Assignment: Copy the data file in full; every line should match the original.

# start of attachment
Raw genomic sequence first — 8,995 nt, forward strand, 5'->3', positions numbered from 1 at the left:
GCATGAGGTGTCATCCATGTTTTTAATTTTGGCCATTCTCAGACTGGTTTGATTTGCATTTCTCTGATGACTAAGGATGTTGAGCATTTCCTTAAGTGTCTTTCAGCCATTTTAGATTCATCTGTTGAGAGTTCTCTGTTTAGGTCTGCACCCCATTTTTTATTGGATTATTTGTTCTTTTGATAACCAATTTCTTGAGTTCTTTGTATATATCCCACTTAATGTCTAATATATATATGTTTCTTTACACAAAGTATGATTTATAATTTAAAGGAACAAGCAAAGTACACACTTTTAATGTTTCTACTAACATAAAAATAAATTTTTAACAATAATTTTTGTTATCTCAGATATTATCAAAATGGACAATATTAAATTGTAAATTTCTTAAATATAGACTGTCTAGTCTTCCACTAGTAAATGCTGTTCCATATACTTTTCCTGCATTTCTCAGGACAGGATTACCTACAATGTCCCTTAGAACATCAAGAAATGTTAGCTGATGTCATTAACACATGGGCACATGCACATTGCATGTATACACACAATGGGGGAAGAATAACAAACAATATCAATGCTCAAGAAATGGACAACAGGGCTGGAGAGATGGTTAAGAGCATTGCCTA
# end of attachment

Raw genomic sequence first — 8,995 nt, forward strand, 5'->3', positions numbered from 1 at the left:
GCATGAGGTGTCATCCATGTTTTTAATTTTGGCCATTCTCAGACTGGTTTGATTTGCATTTCTCTGATGACTAAGGATGTTGAGCATTTCCTTAAGTGTCTTTCAGCCATTTTAGATTCATCTGTTGAGAGTTCTCTGTTTAGGTCTGCACCCCATTTTTTATTGGATTATTTGTTCTTTTGATAACCAATTTCTTGAGTTCTTTGTATATATCCCACTTAATGTCTAATATATATATGTTTCTTTACACAAAGTATGATTTATAATTTAAAGGAACAAGCAAAGTACACACTTTTAATGTTTCTACTAACATAAAAATAAATTTTTAACAATAATTTTTGTTATCTCAGATATTATCAAAATGGACAATATTAAATTGTAAATTTCTTAAATATAGACTGTCTAGTCTTCCACTAGTAAATGCTGTTCCATATACTTTTCCTGCATTTCTCAGGACAGGATTACCTACAATGTCCCTTAGAACATCAAGAAATGTTAGCTGATGTCATTAACACATGGGCACATGCACATTGCATGTATACACACAATGGGGGAAGAATAACAAACAATATCAATGCTCAAGAAATGGACAACAGGGCTGGAGAGATGGTTAAGAGCATTGCCTA